Recent studies point to the fact that living near mobile phone masts or television transmitters increases one’s chances of having cancer. Actually in 2011 the IARC, the authority of WHO on cancers declared mobile phones a class B carcinogen – cancer causing agents.

    Now in Malawi mobile phone masts and phone usage have been on the increase in recent times. It is not a coincidence therefore that cancer issues have been on the increase at the same time as these phone and television transmitting towers.

    Again unlike elsewhere, Malawians tend to use mobile phones too much for voice calls (often without ear phones or hands free) than texts which raises the risks even further.

    Paja aKaliati anaitsutsa nkhani imeneyi ali mu DPP Part1, kaya ulendo uno ati bwanji pamenepa?

    Tiye nazoni DPP Part 2, by the Living Mutharika Jazz Band and Alomwe Okhaokha Orchestra.

  3. tell these malawians only the truth about the causes of cancer! kapena mufuna mu pemphe fumding yopita ku BEAM TRUST!

  4. Wachimalawi says:

    Ma birth control, GM foods, polution, thats whats making in rise, poor diets and proccessed foods nkatimo

  5. cancer centre mungamange pa ndata Mesa zonse zimamangidwa Ku mwera. causes of cancer is HIV not mowa kapena fodya Ai osawanamiza anthu. kale kulibe Aids cancer was a taboo pano cancer ili paliponse HIV

  6. Kanjex says:

    Kuzakhala ma unhealed deseases @ the ends of the World

  7. Patriot says:

    SIYANI KUDYA NKHUKU ZACHIZUNGU, 4 weeks chimwanapiye chskula kale. Zoona?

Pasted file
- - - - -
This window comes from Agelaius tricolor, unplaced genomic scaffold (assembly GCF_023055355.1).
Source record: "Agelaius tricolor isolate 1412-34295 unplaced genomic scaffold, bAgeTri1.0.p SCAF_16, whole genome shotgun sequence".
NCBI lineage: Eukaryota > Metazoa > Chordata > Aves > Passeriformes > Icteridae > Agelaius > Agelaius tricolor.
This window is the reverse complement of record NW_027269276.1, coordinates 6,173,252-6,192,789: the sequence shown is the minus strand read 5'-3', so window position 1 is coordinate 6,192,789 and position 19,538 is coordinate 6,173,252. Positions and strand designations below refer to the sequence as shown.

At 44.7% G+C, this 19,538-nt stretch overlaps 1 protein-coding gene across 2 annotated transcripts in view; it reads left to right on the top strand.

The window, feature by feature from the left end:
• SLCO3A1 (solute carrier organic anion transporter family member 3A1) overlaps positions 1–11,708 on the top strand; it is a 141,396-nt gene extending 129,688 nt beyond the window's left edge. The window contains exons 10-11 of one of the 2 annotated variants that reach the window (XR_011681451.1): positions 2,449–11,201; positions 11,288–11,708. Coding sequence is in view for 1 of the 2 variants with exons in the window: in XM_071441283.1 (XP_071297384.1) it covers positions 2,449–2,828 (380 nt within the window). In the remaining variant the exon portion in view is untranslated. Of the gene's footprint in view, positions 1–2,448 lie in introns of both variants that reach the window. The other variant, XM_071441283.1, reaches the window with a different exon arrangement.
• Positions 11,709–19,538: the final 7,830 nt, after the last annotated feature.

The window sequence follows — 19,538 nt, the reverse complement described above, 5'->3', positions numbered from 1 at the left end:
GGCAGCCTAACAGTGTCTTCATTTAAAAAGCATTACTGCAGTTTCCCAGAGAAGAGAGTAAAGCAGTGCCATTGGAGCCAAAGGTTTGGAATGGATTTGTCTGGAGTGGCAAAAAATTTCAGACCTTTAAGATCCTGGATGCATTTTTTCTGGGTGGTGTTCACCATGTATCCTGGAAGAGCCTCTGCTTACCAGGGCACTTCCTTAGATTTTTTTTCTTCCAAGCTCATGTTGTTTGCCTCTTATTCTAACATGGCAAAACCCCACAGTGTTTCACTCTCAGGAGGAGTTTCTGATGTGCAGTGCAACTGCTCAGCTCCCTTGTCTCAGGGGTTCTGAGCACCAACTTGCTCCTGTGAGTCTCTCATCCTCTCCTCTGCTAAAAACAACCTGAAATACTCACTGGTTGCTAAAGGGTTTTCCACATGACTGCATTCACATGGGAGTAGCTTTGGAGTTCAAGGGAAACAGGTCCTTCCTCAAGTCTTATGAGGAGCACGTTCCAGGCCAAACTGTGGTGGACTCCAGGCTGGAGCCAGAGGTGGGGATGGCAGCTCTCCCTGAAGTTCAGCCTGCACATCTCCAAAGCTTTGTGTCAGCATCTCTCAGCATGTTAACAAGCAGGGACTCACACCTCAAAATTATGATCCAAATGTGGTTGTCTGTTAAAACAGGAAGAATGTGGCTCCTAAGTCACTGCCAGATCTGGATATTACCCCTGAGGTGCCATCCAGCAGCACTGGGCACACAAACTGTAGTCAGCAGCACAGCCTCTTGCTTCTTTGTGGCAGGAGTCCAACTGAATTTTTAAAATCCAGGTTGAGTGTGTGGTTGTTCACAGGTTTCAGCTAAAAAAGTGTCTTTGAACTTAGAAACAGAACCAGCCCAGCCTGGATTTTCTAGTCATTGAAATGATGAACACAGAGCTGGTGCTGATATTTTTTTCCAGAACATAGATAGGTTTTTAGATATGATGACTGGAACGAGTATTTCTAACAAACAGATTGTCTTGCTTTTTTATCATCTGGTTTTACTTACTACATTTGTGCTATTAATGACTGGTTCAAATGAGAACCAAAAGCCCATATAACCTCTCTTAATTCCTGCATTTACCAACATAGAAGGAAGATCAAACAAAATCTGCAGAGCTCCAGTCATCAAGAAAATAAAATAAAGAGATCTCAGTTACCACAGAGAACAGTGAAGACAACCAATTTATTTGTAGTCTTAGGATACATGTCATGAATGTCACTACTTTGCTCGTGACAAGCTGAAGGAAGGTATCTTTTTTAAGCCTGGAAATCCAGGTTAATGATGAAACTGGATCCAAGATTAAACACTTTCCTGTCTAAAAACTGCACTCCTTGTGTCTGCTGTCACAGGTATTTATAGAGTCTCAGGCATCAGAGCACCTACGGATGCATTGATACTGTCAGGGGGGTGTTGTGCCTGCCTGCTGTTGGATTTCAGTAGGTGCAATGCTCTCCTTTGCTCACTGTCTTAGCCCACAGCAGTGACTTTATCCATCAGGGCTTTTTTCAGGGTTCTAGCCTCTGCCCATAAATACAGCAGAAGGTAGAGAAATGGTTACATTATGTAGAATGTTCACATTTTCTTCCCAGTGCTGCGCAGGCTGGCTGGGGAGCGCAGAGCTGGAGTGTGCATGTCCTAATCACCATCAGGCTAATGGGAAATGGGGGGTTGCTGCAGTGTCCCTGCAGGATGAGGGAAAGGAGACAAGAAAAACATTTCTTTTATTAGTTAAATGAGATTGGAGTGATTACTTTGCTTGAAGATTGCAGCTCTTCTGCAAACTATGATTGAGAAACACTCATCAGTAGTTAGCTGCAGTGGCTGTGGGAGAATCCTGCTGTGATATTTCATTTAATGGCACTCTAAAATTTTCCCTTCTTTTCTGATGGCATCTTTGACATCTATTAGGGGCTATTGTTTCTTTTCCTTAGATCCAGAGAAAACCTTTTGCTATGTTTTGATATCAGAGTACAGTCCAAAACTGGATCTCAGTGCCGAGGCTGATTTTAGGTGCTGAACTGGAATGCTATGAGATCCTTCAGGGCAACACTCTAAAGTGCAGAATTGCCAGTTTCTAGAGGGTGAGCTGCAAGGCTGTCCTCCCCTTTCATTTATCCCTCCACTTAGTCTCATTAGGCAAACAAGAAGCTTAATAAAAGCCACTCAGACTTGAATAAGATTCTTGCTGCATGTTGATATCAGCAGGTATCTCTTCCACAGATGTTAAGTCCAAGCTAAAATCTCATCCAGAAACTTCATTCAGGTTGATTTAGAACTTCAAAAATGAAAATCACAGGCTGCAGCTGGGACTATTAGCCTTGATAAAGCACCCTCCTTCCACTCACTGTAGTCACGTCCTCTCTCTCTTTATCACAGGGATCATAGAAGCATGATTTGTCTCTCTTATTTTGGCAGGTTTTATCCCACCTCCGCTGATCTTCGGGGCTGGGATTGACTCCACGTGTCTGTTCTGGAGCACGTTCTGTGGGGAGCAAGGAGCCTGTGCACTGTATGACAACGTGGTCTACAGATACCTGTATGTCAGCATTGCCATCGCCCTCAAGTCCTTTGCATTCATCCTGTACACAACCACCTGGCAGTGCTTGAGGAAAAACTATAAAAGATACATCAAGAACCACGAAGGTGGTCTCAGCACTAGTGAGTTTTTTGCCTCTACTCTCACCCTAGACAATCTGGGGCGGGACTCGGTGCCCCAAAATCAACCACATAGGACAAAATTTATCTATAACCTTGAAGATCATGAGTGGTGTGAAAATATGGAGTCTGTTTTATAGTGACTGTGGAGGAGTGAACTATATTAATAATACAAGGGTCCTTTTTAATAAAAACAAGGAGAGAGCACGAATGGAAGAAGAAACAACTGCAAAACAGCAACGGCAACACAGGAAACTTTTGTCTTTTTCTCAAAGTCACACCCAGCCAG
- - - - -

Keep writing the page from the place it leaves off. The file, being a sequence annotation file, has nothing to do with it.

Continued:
Kale tikudya yathu ya lokolo kunalibe nthenda za azunguzi.

  8. Dr.Jack says:

    MOST ARTIFICIAL FAMILY PLANNING SERVICES ACCELERATE THE PROG’S OF CANCER & MOST WOMEN DON’T UNDERGO THRU PROPER SCREENING BEFORE GETTING THE ACTUAL SERVISE, SO HOW CAN U EXPECT IT TO DECREASE?

  9. Critic eye says:

    By the way, is Mr. Richard Nyasosela, a medical oncologist or Radition Oncologist?

  10. Msena says:

    Mr. Richard Nyasosela, thanks for this. Please work hard. Are there 2 Richard Nyasosela who went to the same secondary school? Thanks

  11. Doctor says:

    It is very unsettling reading this kind of reporting. For starters, “cancer” is not “A” disease. There are more than a hundred different tyoes of cancers with variable progressions and prognosis. It would be advisable for a reporter to do a little bit of reading and asking to understand what they are about to reoprt on before spitting out a primary school article like this.

    Just to get a few things straight, oncologists do not diagnose “cancers”. Rather, they for a part of the many specialties who at times take a biopsy to send to a pathologist for diagniosis and grading. The role of an oncologist is to treat and follow the patient up. In short, the management of a “cancer” patient is broad and requires various specialties.

  12. ujeni says:

    Mkondiwa, where are you going to build this cancer centre? In Mulanje?